eLearning Guild Annual Gathering 2008 – Day 1- Social Learning Discussion April 15, 2008Posted by B.J. Schone in eLearning.
Tags: AG08, Design, Development, eLearning, eLearningGuild, Learning, Tools
(Whew – longest title ever. From here on, I’ll refer to the conference as AG08.)
We’re off to a great start! I attended an excellent discussion group this morning – one of the Breakfast Byte sessions on Tips & Tricks When Implementing Social Learning. The session was led by Kevin Jones, GTS. About 15 people attended and we had several great thoughts flying through the room for about an hour. Here’s a brief summary.
- First of all, social learning is a broad term. We used it to discuss any type of learning that takes place via discussion, sharing, or collaboration. It is not based on technology; however, technology may play a key role.
- Oftentimes, when social learning is discussed at an organization, some workers shy away. They see their knowledge as their power, and they’re afraid to give up that control. How to overcome this? Emphasize their ability to help others and play a bigger role in helping the organization, instead of hoarding the knowledge. (Sometimes easier said than done.)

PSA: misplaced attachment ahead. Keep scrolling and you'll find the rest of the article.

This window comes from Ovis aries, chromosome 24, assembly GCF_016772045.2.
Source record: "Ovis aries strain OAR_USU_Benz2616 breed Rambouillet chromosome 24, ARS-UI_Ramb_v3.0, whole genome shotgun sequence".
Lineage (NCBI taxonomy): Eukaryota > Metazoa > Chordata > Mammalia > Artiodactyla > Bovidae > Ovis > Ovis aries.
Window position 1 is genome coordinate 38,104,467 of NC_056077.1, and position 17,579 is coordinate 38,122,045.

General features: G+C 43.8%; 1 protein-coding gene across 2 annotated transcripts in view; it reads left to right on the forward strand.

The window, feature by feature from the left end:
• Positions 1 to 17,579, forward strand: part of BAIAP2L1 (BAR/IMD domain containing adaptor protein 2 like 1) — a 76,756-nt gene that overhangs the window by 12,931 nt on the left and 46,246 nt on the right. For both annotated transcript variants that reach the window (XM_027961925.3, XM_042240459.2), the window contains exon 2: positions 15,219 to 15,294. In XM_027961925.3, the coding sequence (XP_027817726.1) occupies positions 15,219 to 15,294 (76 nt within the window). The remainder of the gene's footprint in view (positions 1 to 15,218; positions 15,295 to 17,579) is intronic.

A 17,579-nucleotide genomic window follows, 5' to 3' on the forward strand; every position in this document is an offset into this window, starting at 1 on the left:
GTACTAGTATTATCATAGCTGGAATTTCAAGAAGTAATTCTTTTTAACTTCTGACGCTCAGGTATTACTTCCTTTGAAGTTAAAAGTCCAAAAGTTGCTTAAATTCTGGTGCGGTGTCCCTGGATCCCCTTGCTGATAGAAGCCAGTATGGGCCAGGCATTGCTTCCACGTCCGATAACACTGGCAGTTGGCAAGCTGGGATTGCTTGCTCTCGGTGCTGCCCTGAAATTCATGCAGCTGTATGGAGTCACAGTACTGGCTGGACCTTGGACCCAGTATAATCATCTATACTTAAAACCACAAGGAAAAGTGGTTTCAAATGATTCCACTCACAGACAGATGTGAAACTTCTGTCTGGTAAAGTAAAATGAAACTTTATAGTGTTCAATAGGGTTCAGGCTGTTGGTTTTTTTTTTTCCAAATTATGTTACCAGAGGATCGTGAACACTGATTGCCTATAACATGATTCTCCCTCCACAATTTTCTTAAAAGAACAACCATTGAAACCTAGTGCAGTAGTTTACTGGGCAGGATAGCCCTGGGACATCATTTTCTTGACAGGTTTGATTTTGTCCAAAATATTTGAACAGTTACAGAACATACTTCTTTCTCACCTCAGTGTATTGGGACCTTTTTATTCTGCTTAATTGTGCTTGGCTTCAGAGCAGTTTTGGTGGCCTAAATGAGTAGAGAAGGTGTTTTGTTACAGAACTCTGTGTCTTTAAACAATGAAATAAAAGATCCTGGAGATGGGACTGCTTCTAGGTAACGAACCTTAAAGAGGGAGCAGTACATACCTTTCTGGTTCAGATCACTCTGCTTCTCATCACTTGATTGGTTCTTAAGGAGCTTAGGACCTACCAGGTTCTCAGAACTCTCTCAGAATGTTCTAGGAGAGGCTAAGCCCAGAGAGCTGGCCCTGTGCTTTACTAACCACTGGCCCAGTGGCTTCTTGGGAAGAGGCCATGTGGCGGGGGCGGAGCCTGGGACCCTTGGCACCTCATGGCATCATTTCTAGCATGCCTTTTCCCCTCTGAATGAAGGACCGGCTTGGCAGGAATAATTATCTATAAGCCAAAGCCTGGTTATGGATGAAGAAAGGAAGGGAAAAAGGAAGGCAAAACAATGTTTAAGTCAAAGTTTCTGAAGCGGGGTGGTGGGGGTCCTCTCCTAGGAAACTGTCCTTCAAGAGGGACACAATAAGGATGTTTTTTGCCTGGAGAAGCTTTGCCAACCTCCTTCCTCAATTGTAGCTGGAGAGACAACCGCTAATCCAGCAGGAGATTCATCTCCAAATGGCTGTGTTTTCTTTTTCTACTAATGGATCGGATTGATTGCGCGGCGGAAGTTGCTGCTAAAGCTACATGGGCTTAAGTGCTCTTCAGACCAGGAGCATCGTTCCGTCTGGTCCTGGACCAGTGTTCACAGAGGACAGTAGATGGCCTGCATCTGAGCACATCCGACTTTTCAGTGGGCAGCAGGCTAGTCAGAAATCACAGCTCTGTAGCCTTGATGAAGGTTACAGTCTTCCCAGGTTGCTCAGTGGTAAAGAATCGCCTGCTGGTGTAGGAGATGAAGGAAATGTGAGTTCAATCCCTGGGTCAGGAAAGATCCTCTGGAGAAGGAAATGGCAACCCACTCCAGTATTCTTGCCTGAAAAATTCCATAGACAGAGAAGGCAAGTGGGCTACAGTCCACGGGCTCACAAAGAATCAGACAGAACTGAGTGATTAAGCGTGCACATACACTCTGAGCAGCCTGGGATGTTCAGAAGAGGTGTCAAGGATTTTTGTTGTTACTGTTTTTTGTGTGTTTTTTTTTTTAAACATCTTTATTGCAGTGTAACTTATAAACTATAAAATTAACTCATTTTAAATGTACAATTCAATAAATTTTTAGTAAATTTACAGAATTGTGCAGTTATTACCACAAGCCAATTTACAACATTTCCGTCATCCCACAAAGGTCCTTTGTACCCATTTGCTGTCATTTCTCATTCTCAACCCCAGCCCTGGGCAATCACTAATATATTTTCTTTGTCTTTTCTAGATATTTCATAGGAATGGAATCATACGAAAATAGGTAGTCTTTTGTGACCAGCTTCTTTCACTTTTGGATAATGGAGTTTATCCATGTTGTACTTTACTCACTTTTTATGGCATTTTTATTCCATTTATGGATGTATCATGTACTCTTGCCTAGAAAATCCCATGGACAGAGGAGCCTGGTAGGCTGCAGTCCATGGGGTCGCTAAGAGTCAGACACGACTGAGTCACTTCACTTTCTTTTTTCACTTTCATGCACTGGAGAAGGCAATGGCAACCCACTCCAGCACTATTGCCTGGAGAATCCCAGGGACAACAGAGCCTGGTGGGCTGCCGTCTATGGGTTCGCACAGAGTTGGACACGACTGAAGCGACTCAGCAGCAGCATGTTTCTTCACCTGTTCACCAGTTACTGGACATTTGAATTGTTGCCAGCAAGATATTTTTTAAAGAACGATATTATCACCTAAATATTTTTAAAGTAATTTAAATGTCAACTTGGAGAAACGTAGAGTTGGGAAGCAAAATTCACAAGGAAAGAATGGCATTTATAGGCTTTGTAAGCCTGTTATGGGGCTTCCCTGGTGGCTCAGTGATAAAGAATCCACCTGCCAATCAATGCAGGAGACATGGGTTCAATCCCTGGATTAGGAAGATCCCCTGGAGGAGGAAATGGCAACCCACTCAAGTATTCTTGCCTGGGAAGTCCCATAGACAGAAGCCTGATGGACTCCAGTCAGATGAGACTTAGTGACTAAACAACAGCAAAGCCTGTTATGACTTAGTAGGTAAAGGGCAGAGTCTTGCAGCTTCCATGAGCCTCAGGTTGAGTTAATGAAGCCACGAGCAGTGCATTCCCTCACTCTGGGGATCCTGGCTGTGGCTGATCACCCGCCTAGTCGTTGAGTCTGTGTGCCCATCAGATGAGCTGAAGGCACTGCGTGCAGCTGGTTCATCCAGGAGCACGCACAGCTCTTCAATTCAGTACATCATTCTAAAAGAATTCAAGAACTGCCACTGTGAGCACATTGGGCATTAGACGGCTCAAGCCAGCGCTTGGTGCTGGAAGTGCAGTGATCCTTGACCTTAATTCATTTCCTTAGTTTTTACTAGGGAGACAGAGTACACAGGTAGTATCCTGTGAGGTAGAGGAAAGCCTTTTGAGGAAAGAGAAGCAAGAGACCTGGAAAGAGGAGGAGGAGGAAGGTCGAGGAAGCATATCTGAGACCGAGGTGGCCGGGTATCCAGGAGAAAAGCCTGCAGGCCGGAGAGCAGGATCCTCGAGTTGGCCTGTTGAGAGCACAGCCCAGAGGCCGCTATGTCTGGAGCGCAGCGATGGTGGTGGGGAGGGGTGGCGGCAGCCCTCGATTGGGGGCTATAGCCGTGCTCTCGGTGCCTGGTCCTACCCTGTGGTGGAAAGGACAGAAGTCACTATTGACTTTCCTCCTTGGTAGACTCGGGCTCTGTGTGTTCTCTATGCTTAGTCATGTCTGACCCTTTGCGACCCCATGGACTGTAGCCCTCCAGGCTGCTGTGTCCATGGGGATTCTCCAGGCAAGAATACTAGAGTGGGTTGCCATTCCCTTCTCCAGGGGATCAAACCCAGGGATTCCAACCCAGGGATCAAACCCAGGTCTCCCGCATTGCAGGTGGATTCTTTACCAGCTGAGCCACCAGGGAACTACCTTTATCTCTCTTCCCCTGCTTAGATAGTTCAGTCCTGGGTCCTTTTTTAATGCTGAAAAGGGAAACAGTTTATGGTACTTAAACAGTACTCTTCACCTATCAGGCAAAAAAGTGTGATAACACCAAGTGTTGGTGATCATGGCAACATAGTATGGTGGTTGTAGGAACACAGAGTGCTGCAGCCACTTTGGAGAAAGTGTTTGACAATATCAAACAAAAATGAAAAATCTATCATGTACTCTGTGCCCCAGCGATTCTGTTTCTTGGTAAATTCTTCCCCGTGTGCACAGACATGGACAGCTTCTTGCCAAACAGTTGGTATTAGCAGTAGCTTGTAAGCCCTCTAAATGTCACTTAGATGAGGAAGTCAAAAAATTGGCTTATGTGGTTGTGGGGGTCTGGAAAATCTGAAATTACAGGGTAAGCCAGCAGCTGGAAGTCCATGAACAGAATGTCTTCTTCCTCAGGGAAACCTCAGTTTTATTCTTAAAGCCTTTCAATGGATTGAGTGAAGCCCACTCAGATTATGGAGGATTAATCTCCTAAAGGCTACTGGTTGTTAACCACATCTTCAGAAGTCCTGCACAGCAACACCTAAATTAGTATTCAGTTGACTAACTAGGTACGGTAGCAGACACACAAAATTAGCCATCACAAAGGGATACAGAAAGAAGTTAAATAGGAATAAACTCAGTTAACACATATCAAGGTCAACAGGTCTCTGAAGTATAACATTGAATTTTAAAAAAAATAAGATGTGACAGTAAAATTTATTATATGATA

- If you’re getting pushback on social learning technologies (ex. blogs and wikis), you may want to have evangelist(s) at your organization who take lead and emphasize the potential of these tools, show examples, etc.
- Great discussions about group/department blogs. Have different people contribute on a loose basis, or assign each person their own week to participate.
- Always "seed" wikis with content when they are first created. Empty wikis tend to "die on the vine.".
- Internal RSS readers are important to find, so you can aggregate internal blogs. Many users try to use an external reader (ex. Google Reader) and run into issues.
- "What is the perfect social learning implementation? There is no such thing. Use whatever tools and methodologies that help your teams collaborate best."
- Company culture mirrors the sharing of information. For example, if your organization has loose work hours and a relaxed environment, information sharing will be common. A stuffy, strict 8 to 5 organization will tend to resist new technologies and keep information in silos. Interesting observation. There’s some truth there.
- Take any company directory at an organization, add some bio information for each person, and you have the makings of a social network. Then, just provide some type of instant messaging tool. That’s an easy way to get started, rather than implementing some big, expensive software package.
- These links were discussed – I’ll have to take a look later: sociallearning.ning.com and learningtown.com (Elliott Masie’s new project)
- Here are several tools that were discussed: Beehive, Workplace, Quicker, ClearSpace, and *several* flavors of wikis. Sorry – no time to track these down and link them right now. Just search for them on Google and I’m sure you’ll have luck.
I’m also micro-blogging about the conference on Twitter…
I’m late to the Keynote – gotta go! 🙂